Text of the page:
Your argument that it gives a "false sense of security" has no merit. The username plays a critical role in user authentication. With this being so predictable that's 50% of the guess work done, allowing an attack(er) to focus on a single element of the system to attack. Fail2Ban works on the attack(er)'s IP Address. I can quickly and easily get new public IP addresses and set up a brute force attack.
What security risk does this impose?
I fail to see how this would be difficult to implement. It looks like Plesk is just full of lazy developers with little regard to security of their product.
Furthermore Plesk only notifies that a user with "the same username" is logged in. So how am I supposed to know who's alias admin account could be compromised?
Is it going to take an attack on Plesk panels for you guys to get off your lazy aspirations and implement this? Because I'm willing to take it there, try me.
Dr. Koontz commented
Is there a way to specifically disable the Admin username?
Enable the Google Two Factor Authentication and your problem is solved.
For Linux: Go to '' /opt/psa/admin/conf '' then name the " panel.ini.sample " - file to panel.ini and insert:
systemAdmin = false
Bjoern Bendix commented
Changing the admin username is only security by obscurity
@abc Good catch about root password. If you file that as a separate request, we are likely to improve it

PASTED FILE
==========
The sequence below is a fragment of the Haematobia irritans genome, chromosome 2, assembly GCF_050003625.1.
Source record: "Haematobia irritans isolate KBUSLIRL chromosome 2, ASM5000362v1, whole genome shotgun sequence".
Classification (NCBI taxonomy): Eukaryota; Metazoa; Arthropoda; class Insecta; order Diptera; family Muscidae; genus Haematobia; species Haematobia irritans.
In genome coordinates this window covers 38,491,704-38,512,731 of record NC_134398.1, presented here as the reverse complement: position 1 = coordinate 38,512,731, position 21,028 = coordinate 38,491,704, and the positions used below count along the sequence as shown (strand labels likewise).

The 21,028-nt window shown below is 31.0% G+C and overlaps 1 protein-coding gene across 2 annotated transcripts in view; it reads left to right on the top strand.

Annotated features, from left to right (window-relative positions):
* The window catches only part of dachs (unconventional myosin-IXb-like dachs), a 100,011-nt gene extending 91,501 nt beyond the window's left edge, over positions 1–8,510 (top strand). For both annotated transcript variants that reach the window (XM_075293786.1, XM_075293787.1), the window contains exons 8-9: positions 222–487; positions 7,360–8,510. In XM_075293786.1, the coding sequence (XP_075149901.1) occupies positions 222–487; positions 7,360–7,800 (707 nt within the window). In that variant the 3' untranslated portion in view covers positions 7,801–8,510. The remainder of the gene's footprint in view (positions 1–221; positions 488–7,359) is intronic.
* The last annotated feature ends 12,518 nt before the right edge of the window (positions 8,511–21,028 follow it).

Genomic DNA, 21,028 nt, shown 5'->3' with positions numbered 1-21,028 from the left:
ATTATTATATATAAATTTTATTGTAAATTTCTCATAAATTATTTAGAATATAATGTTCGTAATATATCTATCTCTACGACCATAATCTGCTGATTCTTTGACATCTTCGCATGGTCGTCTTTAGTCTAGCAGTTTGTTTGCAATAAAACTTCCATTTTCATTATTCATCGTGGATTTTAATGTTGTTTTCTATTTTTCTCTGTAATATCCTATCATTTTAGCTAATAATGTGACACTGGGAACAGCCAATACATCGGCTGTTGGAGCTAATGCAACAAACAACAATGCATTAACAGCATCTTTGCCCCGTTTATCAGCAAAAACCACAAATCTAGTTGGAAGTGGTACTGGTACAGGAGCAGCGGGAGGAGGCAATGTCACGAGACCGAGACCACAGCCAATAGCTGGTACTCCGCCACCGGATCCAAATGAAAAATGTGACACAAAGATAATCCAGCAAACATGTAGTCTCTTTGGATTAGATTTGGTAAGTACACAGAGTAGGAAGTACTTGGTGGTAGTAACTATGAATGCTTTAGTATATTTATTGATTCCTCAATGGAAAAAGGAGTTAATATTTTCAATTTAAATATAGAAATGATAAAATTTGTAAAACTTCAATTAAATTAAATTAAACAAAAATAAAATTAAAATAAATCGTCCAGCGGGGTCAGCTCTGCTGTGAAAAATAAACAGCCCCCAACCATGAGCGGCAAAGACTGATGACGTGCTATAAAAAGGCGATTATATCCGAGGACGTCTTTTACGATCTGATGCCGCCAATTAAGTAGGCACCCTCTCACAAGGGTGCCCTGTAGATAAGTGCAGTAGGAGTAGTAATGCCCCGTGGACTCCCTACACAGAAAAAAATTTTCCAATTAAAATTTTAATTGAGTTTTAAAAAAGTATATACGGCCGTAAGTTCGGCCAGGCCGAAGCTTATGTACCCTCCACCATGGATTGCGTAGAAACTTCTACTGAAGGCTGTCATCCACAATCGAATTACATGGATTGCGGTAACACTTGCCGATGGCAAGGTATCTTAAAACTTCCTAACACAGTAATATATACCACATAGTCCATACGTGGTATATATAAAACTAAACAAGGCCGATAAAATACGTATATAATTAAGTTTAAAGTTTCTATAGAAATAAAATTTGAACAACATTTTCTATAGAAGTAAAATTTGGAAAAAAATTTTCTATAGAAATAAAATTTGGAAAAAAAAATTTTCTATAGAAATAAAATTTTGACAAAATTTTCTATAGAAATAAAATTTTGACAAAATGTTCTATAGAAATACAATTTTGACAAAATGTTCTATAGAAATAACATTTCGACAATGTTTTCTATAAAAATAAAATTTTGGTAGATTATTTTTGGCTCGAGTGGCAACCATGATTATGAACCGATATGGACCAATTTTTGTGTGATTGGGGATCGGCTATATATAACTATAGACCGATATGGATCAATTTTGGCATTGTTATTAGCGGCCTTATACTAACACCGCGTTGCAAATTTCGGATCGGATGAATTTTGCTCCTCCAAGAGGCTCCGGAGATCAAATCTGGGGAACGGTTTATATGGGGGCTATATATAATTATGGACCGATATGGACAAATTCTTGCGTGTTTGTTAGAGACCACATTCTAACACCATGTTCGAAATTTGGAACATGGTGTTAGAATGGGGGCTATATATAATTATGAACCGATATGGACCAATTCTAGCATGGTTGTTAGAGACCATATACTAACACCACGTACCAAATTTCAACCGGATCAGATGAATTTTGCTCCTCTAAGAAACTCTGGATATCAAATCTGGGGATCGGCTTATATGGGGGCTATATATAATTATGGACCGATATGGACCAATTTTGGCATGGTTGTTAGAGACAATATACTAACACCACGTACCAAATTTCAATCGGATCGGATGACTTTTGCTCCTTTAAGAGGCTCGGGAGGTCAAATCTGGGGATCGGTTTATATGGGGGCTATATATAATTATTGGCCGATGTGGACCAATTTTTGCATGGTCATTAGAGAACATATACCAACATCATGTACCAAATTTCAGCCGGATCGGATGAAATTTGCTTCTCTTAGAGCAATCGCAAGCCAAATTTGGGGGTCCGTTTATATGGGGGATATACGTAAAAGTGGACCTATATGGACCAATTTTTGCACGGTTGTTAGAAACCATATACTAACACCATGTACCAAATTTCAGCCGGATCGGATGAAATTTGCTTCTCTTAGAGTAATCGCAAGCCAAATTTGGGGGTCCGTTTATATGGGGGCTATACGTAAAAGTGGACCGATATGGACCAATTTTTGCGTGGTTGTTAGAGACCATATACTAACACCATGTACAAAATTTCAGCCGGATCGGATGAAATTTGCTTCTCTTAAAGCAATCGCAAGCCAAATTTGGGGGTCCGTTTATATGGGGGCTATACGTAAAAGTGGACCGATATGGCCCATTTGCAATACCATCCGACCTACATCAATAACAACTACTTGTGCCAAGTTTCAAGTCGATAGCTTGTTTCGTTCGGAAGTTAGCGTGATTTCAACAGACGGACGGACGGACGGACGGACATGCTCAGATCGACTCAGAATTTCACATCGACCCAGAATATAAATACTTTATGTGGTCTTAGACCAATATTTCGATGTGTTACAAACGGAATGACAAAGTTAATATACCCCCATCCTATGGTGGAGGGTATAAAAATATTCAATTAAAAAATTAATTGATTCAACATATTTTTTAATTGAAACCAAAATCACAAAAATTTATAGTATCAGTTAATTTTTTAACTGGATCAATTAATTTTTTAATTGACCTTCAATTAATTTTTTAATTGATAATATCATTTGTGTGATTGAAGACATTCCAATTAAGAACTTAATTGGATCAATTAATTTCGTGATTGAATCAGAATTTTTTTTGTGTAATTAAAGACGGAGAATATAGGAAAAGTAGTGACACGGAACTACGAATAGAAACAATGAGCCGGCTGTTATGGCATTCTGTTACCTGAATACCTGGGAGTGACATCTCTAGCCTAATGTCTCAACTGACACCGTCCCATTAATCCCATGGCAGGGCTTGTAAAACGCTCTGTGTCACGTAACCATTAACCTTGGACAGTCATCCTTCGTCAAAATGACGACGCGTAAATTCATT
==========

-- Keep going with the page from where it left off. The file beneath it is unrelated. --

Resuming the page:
I somewhat disagree with the official Plesk opinion. I agree that a strong password is a must. However, to log in, an attacker needs to know both - user name and password. If the user name is already known (and maybe the password is reused somewhere else), it is much easier to log in...
Thus, please make sure to implement this feature.
In addition, disabling a login with the Unix root credentials should be standard as well (can only be disabled via panel.ini).
Chris Cooper commented
+1 for Andy's comment. The ability to change the default username from "admin" is a must for PCI compliance and is a basic rule of thumb for general security.
Andy Bird commented
it does not really matter PCI requirements state that vendor supplied default user accounts must be changed before any system can be put into production. We need to be be able to change this from admin
Of course searching for a needle (password) in a house (username) is difficult, and yes, you can make the needle smaller (longer password) to make it harder to find. But not telling the thief which house the needle is in adds an undeniable factor of complexity to the task. Don't believe me? Go find the needle, it's in one of the houses on this planet.
the username admin is a puplic known name and should be changeable!